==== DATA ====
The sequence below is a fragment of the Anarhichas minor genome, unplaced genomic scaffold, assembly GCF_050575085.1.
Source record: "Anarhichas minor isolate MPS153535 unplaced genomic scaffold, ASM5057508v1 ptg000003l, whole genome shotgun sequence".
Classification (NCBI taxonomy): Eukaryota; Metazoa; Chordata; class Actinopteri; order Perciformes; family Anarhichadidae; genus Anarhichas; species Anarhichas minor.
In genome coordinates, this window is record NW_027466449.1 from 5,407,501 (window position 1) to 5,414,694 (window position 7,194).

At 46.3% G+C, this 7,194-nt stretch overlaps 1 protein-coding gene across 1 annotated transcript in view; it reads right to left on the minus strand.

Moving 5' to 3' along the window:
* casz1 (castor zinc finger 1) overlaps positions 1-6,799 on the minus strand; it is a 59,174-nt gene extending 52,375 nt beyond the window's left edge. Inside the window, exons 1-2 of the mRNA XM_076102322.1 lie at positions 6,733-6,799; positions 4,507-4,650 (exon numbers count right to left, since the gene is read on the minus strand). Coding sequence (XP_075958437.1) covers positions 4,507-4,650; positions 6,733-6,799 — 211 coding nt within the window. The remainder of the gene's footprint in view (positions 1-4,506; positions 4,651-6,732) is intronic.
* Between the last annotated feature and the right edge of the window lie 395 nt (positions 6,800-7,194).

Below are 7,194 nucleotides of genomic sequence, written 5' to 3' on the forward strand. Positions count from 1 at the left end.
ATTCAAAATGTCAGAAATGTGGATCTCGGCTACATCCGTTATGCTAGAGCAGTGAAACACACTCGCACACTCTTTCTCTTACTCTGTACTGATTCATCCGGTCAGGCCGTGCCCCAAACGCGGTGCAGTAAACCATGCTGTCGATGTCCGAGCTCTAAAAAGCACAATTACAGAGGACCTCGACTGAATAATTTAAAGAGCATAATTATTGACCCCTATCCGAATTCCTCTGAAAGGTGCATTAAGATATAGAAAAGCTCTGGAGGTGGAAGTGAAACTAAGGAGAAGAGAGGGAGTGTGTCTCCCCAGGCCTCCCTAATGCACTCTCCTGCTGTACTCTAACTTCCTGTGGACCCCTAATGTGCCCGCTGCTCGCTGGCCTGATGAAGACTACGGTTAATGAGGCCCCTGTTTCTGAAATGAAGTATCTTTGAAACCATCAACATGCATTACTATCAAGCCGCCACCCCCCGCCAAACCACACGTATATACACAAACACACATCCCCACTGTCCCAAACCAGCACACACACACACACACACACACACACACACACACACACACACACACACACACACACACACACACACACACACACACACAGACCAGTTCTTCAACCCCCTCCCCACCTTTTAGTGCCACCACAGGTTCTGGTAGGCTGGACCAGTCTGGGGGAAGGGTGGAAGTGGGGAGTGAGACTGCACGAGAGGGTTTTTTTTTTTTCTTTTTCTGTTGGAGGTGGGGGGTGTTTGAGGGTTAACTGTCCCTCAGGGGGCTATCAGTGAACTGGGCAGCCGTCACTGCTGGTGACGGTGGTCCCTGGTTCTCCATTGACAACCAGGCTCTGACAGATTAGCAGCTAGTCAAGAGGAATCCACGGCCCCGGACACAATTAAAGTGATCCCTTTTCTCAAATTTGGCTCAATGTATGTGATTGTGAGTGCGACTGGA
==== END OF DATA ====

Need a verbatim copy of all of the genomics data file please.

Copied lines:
The sequence below is a fragment of the Anarhichas minor genome, unplaced genomic scaffold, assembly GCF_050575085.1.
Source record: "Anarhichas minor isolate MPS153535 unplaced genomic scaffold, ASM5057508v1 ptg000003l, whole genome shotgun sequence".
Classification (NCBI taxonomy): Eukaryota; Metazoa; Chordata; class Actinopteri; order Perciformes; family Anarhichadidae; genus Anarhichas; species Anarhichas minor.
In genome coordinates, this window is record NW_027466449.1 from 5,407,501 (window position 1) to 5,414,694 (window position 7,194).

At 46.3% G+C, this 7,194-nt stretch overlaps 1 protein-coding gene across 1 annotated transcript in view; it reads right to left on the minus strand.

Moving 5' to 3' along the window:
* casz1 (castor zinc finger 1) overlaps positions 1-6,799 on the minus strand; it is a 59,174-nt gene extending 52,375 nt beyond the window's left edge. Inside the window, exons 1-2 of the mRNA XM_076102322.1 lie at positions 6,733-6,799; positions 4,507-4,650 (exon numbers count right to left, since the gene is read on the minus strand). Coding sequence (XP_075958437.1) covers positions 4,507-4,650; positions 6,733-6,799 — 211 coding nt within the window. The remainder of the gene's footprint in view (positions 1-4,506; positions 4,651-6,732) is intronic.
* Between the last annotated feature and the right edge of the window lie 395 nt (positions 6,800-7,194).

Below are 7,194 nucleotides of genomic sequence, written 5' to 3' on the forward strand. Positions count from 1 at the left end.
ATTCAAAATGTCAGAAATGTGGATCTCGGCTACATCCGTTATGCTAGAGCAGTGAAACACACTCGCACACTCTTTCTCTTACTCTGTACTGATTCATCCGGTCAGGCCGTGCCCCAAACGCGGTGCAGTAAACCATGCTGTCGATGTCCGAGCTCTAAAAAGCACAATTACAGAGGACCTCGACTGAATAATTTAAAGAGCATAATTATTGACCCCTATCCGAATTCCTCTGAAAGGTGCATTAAGATATAGAAAAGCTCTGGAGGTGGAAGTGAAACTAAGGAGAAGAGAGGGAGTGTGTCTCCCCAGGCCTCCCTAATGCACTCTCCTGCTGTACTCTAACTTCCTGTGGACCCCTAATGTGCCCGCTGCTCGCTGGCCTGATGAAGACTACGGTTAATGAGGCCCCTGTTTCTGAAATGAAGTATCTTTGAAACCATCAACATGCATTACTATCAAGCCGCCACCCCCCGCCAAACCACACGTATATACACAAACACACATCCCCACTGTCCCAAACCAGCACACACACACACACACACACACACACACACACACACACACACACACACACACACACACACACACACACACACACACACAGACCAGTTCTTCAACCCCCTCCCCACCTTTTAGTGCCACCACAGGTTCTGGTAGGCTGGACCAGTCTGGGGGAAGGGTGGAAGTGGGGAGTGAGACTGCACGAGAGGGTTTTTTTTTTTTCTTTTTCTGTTGGAGGTGGGGGGTGTTTGAGGGTTAACTGTCCCTCAGGGGGCTATCAGTGAACTGGGCAGCCGTCACTGCTGGTGACGGTGGTCCCTGGTTCTCCATTGACAACCAGGCTCTGACAGATTAGCAGCTAGTCAAGAGGAATCCACGGCCCCGGACACAATTAAAGTGATCCCTTTTCTCAAATTTGGCTCAATGTATGTGATTGTGAGTGCGACTGGA